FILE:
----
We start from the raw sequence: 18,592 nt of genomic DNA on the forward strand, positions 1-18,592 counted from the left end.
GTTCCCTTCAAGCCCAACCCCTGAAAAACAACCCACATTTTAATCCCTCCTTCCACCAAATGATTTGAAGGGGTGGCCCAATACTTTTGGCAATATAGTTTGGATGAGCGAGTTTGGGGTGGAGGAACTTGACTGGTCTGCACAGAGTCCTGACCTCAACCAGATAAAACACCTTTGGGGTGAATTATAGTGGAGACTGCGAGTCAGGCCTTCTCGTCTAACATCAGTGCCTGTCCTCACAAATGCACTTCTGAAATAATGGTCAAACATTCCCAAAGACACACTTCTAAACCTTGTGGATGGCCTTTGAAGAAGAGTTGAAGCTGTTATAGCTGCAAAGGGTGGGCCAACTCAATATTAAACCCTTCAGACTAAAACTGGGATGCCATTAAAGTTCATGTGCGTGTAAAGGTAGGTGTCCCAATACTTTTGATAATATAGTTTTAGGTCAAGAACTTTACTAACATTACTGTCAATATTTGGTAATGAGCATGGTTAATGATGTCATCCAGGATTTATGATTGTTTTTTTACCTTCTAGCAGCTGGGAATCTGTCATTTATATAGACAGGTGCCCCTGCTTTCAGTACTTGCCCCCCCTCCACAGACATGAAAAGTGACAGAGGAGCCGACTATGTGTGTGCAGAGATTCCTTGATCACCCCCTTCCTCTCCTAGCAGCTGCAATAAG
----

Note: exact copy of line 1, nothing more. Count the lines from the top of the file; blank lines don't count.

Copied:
We start from the raw sequence: 18,592 nt of genomic DNA on the forward strand, positions 1-18,592 counted from the left end.